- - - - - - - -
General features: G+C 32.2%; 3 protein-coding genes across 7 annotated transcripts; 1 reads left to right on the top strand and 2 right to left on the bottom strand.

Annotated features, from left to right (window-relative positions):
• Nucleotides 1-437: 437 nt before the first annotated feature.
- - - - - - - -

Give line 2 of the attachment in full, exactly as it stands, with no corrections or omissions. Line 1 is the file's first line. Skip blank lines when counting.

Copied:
Annotated features, from left to right (window-relative positions):